A controversial initiative to authorize West Bank outposts — previously postponed until after President-elect Donald Trump enters the White House on January 20 — is “back on the table” following the United States’s failure to veto a UN Security Council resolution condemning Israeli settlements.
Fearing repercussions from the US administration, a final vote on the so-called Regulation Bill, which would legalize some 4,000 housing units in the West Bank built on privately owned Palestinian land, had been shelved until President Obama leaves office, coalition chairman David Bitan confirmed last week.
But with the US abstention in Friday’s Security Council vote, “We are done playing nice,” a coalition source told The Times of Israel Saturday night.
“It’s back on the table,” he said of the bill, signaling it could be brought to a plenary vote in the coming weeks.
Despite early support for the move, since the US election in November, Prime Minister Benjamin Netanyahu had instructed cabinet ministers and Knesset members to avoid actions that could affect the US-Israel relationship. On December 3, the prime minister doubled down, telling a faction meeting it was essential Israeli politicians “act with restraint,” and noting that it’s “a very sensitive period from a diplomatic perspective.”
In his first public appearance since the Security Council vote however, Netanyahu on Saturday took a very different tone, accusing President Barack Obama of breaching a specific commitment to Israel by allowing the anti-settlement resolution to pass.
Vowing not to be forced by international pressure into withdrawing from disputed territory, he said the incoming administration of President-elect Donald Trump had indicated that it would join an all-out war against what he termed a “shameful” and “scandalous” decision.
Netanyahu described the 14-0 vote in the Security Council, with the US abstaining, as “the swan song of the old world that is anti-Israel.” Now, he said, “we are entering a new era. And as President-elect Trump said, it’s going to happen a lot faster than people think.”
The Prime Minister’s Office declined to comment on whether the outpost bill could be brought to a vote before Obama leaves office on January 20 in response to the US abstention.
The proposed law, which has been condemned by the US, UN and EU, and criticized fiercely by Israel’s attorney general, was originally designed to avert the court-ordered evacuation of the Amona outpost, though later versions of the legislation removed a clause that would have retroactively applied it to Amona.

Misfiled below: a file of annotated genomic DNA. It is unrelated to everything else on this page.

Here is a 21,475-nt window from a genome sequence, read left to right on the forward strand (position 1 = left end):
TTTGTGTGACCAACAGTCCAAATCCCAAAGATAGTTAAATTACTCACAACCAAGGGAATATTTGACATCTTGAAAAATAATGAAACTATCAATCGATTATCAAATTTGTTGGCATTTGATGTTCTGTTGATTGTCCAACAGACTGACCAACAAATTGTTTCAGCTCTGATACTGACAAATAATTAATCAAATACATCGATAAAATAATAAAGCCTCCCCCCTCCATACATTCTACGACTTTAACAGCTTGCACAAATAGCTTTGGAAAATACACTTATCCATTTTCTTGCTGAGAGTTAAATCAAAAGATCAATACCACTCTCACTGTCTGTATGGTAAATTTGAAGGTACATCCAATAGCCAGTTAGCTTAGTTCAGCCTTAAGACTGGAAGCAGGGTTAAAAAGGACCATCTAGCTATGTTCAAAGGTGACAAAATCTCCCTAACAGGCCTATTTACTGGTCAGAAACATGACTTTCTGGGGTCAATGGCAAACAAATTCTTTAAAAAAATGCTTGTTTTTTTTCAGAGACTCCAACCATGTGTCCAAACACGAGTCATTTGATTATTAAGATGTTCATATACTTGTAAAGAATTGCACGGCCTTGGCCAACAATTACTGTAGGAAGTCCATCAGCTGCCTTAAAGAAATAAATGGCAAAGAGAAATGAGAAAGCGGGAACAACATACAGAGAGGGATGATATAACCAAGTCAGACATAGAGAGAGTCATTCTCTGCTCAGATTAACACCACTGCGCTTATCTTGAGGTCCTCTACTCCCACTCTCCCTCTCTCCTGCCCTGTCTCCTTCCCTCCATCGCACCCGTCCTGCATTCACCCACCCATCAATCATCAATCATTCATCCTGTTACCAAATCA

On Thursday, the High Court of Justice approved a government request to delay the demolition of Amona, originally scheduled for December 25, by 45 days.
While the Regulation Bill won’t prevent the court-ordered razing of Amona, the legislation was largely drafted in response to the court order amid efforts by the right-wing Jewish Home party to seek a broader solution to the widespread illegal construction in the West Bank that could be subject to future demolition orders.
Speaking Saturday night, former prime minister Ehud Barak said that the bill may have contributed to the the US decision not to veto the anti-settlement motion. Netanyahu’s unwavering support for isolated settlements has harmed all settlements, he said, adding that the prime minister was “blackmailed” by his far-right coalition allies to back the outpost bill.
Obama’s deputy national security adviser Ben Rhodes told reporters Friday that Netanyahu could have avoided such an outcome in the Security Council had he not allowed for and boasted about increased settlement expansion on his watch.
“Netanyahu had the opportunity to pursue policies that would have led to a different outcome today,” Rhodes said on a media conference call, after citing US governmental figures on settlement growth in the West Bank and mentioning the Israeli premier’s past statements on his government’s allegiance to the settlement movement.
But “acceleration of settlement activity” and recent remarks from Israeli leaders, Rhodes said, had exacerbated American concerns — enough for a measure such as Friday’s to make it through.
Netanyahu’s statement last week calling his cabinet “more committed than any other” to West Bank settlements — made in reference to efforts to prevent the Amona evacuation — was among the remarks the United States found troubling, Rhodes said.
The proposed Regulation Bill stipulates that settlement construction in the West Bank that was carried out in good faith, without the knowledge that the land was privately owned, would be recognized by the government, provided the settlers show some kind of state support in establishing themselves at the site — which in some cases could be as minimal as having access to public infrastructures.
Under the bill, the government will be able to appropriate land for its own use if the owners are not known. If the owners are known, they will be eligible for either yearly damages amounting to 125 percent of the value of leasing the land, a larger financial package valued at 20 years’ worth of leasing the plots, or alternate plots.
Attorney General Avichai Mandelblit has warned that the Regulation Bill breaches both local and international law, and indicated that the High Court is likely to strike it down. Some officials, including Netanyahu himself, have warned that the law could see Israeli officials brought before the International Criminal Court in The Hague.
Marissa Newman and Eric Cortellessa contributed to this report.